“Not only do we need time to for operationalizing having more students in place, but our parents do too,” he said. “This is not something we can flip on a dime, and we can’t make an announcement on a Monday and expect that by the next Monday, that everyone’s got all their ducks in a row.”

PHMDC plans to release the new guidance by the end of the month, but Gorrell said he wasn’t sure if the district would have those in hand by the board’s next meeting on Dec. 21. Gorrell cautioned that plans could change due to how well the county’s population is managing COVID-19, but the district at least needs to start making plans to make sure it can operationally support having PreK-5 back in schools.

Not only do more students require more transportation and mitigation factors such as cleaning processes and contact tracing, but it also requires the administration to look at schedule adjustments and staffing needs, all prior to Jan. 26.

All board members were seemingly glad to hear the district was planning to bring more students back, but some offered questions or concerns with the operational process it was going to take to make it a reality.

Kalyanna Williams and Noah Roberts asked how administrators planned on making sure teachers had support for technological issues and weren’t being burned out by the new scheduling system. They said they didn’t want to see staff working huge amounts of overtime just to bring this new plan to life, as they’re already asked to juggle a lot.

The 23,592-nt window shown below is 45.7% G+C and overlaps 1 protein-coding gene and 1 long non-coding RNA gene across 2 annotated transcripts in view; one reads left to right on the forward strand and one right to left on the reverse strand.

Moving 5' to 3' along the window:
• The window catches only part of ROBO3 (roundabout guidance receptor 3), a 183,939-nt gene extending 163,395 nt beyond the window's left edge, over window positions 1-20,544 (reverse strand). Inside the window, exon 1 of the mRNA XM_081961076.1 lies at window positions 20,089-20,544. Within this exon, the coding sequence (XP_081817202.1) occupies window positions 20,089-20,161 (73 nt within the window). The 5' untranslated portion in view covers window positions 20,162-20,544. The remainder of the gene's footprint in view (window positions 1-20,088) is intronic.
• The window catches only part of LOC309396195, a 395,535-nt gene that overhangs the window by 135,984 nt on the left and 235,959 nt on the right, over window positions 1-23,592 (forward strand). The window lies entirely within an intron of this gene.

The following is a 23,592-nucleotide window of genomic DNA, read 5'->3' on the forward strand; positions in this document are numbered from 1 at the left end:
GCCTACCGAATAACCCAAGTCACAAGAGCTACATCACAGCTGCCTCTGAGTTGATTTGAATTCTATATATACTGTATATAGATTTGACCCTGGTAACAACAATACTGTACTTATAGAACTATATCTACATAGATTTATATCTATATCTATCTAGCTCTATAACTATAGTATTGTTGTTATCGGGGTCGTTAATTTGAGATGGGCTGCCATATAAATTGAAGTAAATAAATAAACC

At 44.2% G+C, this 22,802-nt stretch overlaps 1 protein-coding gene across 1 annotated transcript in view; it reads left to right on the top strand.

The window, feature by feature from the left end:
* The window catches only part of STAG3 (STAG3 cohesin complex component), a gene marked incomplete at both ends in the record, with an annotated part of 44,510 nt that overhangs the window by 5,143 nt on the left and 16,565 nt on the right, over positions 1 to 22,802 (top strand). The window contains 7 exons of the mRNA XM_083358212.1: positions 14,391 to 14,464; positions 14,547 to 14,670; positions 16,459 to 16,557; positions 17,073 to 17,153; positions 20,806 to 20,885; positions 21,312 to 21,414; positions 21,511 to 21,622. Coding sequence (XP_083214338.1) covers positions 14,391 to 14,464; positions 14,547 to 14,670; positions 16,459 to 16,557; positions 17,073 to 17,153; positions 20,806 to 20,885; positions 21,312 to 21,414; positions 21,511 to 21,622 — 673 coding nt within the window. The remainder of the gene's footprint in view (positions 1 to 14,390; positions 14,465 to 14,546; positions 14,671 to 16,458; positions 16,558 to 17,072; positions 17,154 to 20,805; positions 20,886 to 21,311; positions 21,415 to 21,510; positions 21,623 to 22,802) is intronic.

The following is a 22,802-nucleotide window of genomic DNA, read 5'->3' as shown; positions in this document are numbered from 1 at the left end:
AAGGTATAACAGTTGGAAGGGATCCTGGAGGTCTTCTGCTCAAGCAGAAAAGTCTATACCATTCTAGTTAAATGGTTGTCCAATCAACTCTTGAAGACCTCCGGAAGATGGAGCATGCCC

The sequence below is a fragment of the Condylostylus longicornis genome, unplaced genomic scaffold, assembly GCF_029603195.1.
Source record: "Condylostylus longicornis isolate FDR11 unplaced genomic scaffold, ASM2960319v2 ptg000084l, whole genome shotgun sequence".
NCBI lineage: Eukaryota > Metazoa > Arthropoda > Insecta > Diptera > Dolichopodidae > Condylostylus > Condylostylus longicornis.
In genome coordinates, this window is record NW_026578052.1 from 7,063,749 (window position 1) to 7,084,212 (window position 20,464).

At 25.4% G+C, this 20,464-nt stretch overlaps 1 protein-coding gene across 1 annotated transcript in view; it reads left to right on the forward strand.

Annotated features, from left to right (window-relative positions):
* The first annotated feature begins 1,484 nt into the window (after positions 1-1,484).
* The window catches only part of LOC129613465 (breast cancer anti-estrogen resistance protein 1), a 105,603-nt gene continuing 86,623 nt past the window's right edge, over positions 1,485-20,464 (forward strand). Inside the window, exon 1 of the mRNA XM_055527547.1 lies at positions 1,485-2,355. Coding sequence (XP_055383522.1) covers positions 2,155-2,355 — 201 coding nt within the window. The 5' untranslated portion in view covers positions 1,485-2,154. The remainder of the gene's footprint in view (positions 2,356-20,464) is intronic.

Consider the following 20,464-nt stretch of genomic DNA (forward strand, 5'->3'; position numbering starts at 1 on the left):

“This is something I’ve been concerned about for years, that each year we ask more and more of our staff and not only are they educators, but they are also asked to be mental health professionals, and asked to be first responders, and asked to be technological experts,” Roberts said. “It seems like we got to a point pre-pandemic where we couldn’t ask staff to be any more, yet we have continued to ask more of them and they continue to deliver miraculously.”

Both director of elementary education Angela Lewis-Hawkins and assistant superintendent for academic services Laurie Burgos responded to their concerns. Lewis-Hawkins said each school will have district technology staff on site to fix technology problems and develop troubleshooting protocols for teachers and students.

“We will teach our students, just like a regular classroom, there may be glitches with technology – maybe not to the same large-scale in this case,” Lewis-Hawkins said. “But when we’re in the brick-and-mortar, things happen.”

Burgos added there are other teachers across the country teaching in-person and virtual at the same time, and there’s a lot the district can learn from those experiences.

“I would love to have our teachers listen to and hear from other teachers who have been doing this, because they’re the really the best ones to explain some of the challenges, how they worked through them, building that network of support so that not everybody is replicating the same work,” she said.

Email reporter Kimberly Wethal at kimberly.wethal@wcinet.com and follow her on Twitter @kimberly_wethal.